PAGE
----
"All Gave Some...Some Gave All."
Memorial Day began as a day of remembrance for those who lost their lives fighting for the Union during the Civil War.
Originally known as Decoration Day, it was a time for people to visit cemeteries and place flowers or other memorials on the graves of the war dead—a day to remember ancestors, family members, and loved ones who gave the ultimate sacrifice. Gradually, the practice expanded, and following World War I, the day was officially named Memorial Day, made a National Holiday, and was dedicated to a honoring all Americans who perished in service to our country--particularly in combat.
Over time, however, the meaning of the day has been forgotten by many people, and instead of being a day to honor and say thank you, it became just another three-day weekend. As the story goes, one weekend in May in the late 1990s, groups of schoolchildren touring Washington DC were asked if they knew what Memorial Day was for. Their answer? "That's the day the swimming pools open!" Thus the idea for a National Moment of Remembrance was born.
The National Moment of Remembrance Act was passed in 2000 as a way of helping honor and remember our fallen heroes. For one minute at 3 pm on each Memorial Day, we’re asked to stop everything to pay our respects to the men and women who died in service for our country, especially those who died in battle. That time of day was chosen because it is likely a time when Americans are most enjoying the freedom made possible by those brave men and women.
At 3 pm, local time, all across the country on May 25, people will wave flags, visit cemeteries, observe a moment of silence, or stop to tell their children what the meaning of the day is. Trains will blow their whistles. Individuals everywhere will pause for a moment of silence. Cars will drive with their headlights on. “Taps” will play throughout the nation.
Memorial Day weekend is regarded by many as the unofficial beginning of summer. With all that entails, it is easy to lose sight of the true meaning of the holiday. As you go about your weekend, please take time this Memorial Day to honor all of those who made the ultimate sacrifice in service to their country.
Other Ways to Observe
Aside from the National Moment of Remembrance, what are some other ways to pay respect to the men and women who have given their lives in service to our country?
One way is by teaching the next generation what Memorial Day stands for—share with them the history of the day, and explain why we are able to enjoy so many of the wonderful things we are able to do because of those who sacrificed. It’s a serious message—but one that can be shared easily--and even while social distancing. Set up a vehicle parade, visit a military cemetery, write letters or send a card or picture to servicemen and women overseas. Investigate the history of some the great conflicts—check out Netflix, the History Channel, or the Discovery Channel, for example, for age appropriate programming to watch together.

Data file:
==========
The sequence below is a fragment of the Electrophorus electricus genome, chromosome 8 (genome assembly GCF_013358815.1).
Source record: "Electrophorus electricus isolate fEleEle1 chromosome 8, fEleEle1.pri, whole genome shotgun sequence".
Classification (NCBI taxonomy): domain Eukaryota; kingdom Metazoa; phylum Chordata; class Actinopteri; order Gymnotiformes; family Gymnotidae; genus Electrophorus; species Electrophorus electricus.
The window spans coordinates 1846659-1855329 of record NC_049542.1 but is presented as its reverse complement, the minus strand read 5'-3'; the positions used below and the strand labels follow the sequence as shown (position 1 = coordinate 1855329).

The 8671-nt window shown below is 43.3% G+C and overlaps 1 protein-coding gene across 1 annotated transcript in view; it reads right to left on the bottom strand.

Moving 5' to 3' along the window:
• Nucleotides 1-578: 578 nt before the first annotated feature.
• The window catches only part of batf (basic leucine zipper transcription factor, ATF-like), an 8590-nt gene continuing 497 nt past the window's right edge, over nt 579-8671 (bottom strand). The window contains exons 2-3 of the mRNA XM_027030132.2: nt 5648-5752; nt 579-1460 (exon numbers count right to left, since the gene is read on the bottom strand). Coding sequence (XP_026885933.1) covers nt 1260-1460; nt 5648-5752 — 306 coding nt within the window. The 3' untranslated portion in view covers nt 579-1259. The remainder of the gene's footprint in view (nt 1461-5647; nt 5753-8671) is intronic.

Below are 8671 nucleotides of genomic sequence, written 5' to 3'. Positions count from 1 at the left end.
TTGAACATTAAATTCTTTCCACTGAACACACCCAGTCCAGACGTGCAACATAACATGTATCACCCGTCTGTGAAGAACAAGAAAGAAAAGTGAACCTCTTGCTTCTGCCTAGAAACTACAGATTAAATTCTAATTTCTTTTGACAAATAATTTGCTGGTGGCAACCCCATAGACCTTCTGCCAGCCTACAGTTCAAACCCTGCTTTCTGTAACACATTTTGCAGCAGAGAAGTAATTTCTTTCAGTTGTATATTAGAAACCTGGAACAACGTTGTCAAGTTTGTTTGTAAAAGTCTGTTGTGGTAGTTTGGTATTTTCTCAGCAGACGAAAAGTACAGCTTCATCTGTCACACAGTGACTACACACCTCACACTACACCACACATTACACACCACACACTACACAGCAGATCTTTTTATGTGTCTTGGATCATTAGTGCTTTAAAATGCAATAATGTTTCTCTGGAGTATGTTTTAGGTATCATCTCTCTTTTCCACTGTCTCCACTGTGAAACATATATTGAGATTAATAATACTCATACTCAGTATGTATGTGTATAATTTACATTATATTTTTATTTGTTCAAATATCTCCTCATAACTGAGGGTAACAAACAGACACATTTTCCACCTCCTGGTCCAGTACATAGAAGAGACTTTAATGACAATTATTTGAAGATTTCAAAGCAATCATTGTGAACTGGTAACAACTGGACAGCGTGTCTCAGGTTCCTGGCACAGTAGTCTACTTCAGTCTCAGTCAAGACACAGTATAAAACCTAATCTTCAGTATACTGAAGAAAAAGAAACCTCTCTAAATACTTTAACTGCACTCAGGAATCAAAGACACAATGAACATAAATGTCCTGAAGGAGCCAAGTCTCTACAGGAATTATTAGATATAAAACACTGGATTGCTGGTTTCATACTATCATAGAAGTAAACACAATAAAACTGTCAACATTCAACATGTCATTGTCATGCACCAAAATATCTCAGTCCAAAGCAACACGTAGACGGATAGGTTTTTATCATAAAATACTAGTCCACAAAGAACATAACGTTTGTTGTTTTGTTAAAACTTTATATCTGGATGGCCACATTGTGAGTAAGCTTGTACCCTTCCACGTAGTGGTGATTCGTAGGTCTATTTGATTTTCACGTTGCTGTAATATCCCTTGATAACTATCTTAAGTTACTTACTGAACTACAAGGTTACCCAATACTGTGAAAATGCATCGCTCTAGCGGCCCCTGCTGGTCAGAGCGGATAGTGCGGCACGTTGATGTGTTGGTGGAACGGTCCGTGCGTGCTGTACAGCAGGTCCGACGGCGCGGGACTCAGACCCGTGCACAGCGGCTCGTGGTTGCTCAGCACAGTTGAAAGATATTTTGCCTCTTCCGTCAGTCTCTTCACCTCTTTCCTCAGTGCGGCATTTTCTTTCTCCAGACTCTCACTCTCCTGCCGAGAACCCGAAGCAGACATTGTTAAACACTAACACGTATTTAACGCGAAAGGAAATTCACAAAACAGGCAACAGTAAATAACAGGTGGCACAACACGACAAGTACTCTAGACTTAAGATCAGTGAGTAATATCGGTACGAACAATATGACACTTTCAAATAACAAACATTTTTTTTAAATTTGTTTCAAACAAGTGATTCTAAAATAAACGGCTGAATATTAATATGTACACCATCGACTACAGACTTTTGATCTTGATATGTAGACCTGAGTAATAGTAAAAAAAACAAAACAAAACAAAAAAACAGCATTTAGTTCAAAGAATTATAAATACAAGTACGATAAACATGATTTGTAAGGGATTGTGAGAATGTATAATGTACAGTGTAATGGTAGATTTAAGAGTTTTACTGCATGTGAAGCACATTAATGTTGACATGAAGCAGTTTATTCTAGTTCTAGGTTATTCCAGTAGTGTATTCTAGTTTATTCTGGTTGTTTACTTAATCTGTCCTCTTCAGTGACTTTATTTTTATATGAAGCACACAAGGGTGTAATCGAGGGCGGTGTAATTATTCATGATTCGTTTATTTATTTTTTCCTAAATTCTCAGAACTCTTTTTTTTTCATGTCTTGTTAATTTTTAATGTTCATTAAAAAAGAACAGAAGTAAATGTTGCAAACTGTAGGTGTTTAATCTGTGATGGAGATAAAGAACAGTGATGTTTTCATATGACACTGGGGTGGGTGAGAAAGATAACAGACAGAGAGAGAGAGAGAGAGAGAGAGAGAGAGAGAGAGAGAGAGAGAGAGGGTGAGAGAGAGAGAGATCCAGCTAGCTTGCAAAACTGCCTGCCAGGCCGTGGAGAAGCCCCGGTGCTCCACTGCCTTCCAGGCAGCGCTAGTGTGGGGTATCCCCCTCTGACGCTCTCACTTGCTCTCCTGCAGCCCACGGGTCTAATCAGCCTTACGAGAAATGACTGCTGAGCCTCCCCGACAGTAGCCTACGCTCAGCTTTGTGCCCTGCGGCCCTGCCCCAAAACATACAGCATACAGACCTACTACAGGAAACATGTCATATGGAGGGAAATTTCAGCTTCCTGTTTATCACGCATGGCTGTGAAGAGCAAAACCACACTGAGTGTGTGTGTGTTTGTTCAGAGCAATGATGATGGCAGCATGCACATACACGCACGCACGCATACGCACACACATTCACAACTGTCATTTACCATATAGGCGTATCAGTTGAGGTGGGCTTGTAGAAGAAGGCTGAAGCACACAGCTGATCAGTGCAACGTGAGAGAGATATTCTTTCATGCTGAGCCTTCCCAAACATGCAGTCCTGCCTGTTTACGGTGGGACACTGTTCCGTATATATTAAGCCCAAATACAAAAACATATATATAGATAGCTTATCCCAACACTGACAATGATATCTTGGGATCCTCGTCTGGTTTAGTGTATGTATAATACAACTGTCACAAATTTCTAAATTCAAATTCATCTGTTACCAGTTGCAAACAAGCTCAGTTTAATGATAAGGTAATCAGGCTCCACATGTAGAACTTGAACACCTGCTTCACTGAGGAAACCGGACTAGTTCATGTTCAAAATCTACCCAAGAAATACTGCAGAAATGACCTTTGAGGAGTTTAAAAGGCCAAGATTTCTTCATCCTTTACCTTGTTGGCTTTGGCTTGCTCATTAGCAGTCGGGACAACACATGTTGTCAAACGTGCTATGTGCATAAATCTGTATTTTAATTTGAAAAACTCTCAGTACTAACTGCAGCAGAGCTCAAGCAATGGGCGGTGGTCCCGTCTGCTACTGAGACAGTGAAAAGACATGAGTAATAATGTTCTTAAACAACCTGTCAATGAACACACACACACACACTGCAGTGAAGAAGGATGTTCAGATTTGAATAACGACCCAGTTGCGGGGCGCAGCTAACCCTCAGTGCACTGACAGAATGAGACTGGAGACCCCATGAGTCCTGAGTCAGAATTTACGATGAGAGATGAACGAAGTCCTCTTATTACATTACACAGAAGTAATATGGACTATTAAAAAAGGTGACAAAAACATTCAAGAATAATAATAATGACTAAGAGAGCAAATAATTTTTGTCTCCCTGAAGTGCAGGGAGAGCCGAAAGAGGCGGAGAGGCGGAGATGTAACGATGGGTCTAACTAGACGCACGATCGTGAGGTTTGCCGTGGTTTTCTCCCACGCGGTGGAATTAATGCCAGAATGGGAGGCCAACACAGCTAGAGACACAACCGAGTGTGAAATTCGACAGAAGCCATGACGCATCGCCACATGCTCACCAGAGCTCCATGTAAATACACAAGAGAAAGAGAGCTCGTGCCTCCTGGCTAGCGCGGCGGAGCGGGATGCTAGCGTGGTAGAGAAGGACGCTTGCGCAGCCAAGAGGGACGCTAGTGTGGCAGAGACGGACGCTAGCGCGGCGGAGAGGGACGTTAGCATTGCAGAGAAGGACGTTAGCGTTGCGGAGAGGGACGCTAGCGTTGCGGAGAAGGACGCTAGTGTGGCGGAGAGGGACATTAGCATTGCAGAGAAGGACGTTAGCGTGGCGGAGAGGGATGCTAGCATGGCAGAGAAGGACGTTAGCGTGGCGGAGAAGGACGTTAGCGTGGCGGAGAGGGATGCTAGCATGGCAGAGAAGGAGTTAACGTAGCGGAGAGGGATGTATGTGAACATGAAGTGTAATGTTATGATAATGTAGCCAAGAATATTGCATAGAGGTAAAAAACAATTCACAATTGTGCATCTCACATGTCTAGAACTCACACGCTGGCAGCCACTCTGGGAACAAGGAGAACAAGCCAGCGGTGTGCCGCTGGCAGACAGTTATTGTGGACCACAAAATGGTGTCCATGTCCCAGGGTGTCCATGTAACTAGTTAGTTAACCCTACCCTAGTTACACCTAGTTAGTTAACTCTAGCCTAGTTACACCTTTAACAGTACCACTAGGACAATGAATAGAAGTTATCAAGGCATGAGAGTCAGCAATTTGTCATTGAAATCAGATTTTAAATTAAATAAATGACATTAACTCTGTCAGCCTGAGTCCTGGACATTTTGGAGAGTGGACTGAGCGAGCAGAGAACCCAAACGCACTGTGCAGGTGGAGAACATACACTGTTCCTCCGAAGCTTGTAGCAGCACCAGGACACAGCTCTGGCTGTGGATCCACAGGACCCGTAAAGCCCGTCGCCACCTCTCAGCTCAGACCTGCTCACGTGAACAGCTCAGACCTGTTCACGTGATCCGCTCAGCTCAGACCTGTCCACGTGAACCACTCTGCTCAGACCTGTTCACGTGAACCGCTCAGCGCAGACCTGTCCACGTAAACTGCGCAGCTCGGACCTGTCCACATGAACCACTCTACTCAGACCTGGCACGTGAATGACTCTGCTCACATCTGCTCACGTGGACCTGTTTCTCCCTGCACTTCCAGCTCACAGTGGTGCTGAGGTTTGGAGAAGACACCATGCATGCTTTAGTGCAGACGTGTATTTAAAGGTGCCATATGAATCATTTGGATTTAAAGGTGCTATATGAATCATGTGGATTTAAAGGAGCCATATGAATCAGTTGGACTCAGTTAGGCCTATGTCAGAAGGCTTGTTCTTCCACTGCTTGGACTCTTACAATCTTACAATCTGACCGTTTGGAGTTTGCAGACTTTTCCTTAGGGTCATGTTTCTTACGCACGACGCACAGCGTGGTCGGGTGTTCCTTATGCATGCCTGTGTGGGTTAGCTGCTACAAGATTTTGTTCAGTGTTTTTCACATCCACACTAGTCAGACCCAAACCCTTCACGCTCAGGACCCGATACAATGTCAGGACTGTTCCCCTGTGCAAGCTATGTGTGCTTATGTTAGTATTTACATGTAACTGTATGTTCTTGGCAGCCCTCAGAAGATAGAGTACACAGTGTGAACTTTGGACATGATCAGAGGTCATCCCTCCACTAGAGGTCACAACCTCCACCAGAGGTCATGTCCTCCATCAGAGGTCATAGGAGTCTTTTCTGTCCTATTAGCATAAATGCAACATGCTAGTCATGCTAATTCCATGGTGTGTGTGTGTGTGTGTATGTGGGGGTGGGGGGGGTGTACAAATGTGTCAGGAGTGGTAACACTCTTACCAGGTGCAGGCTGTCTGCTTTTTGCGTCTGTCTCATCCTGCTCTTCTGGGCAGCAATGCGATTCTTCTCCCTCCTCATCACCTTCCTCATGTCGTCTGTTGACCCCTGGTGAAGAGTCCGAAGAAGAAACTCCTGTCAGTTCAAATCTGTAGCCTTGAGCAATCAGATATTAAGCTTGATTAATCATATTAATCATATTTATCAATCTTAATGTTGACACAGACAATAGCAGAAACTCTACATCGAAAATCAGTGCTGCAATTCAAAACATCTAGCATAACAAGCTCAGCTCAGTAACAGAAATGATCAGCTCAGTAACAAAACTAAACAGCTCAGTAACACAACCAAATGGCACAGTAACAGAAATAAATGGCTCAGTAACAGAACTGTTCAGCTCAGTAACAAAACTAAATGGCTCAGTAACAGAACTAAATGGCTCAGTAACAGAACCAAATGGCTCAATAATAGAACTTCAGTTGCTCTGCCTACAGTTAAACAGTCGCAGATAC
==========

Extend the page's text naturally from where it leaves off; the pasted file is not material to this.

Another way to honor the memory of fallen soldiers is to take care of the veterans who remain behind. Consider a contribution or a donation of your time to one of the man wonderful nonprofits that support veterans and their families. Patronize businesses that make it a priority to hire and vets. Ask your local VA iif you can send snacks, or games, or books, or other activities.
Finally, the Memorial Day Foundation offers the following suggestions for gestures of respect:
The Significance of the Poppy
The red poppy was adopted as a reminder and commemoration of war dead following the publishing of the 1915 poem, “In Flanders Field.”
The poem, told from the point of view of the fallen soldiers, was written by Canadian Lt. Col. John McCrae, who was serving as a brigade surgeon for Allied forces.
In the early spring of 1915, following the Second Battle of Ypres, McCrae was in Flanders (an area of Belgium) walking amidst the carnage tending to the wounded and the dead when he spotted a clump of bright red flowers rising from the churned and charred soil of the battlefield.
Struck by the contrast, moved by the hardy flower’s tenacity to grow in the harsh landscape, and mourning the loss of one of his close friends (Lt. Alexis Helmer, who had been one of the 87,000-plus Allied casualties during the battle), McCrae penned the poem, which was published in Punch magazine later that year.
In 1918, Moina Michael, an American professor who had taken a leave of absence from her job to volunteer with the American YMCA Overseas War Secretaries organization, read “In Flanders Field” and was so was inspired by the poem and she published a poem of her own called "We Shall Keep the Faith,” and committed to always wearing a red poppy as a symbol of remembrance for those who fought and helped in the war.
Michael began a campaign to make the poppy a nationwide symbol, crafting silk flowers and distributing them. Her perseverance and dedication paid off, and in 1920, the National American Legion designated the red poppy as the official national emblem of remembrance.
Similar efforts occurred around the globe, and today, millions of people in the U.S., the United Kingdom, Canada, France, Belgium, Australia, and New Zealand recognize the meaning of the hardy little red flower, pinning it to their lapels on their respective days of remembrance.
Source: The History Channel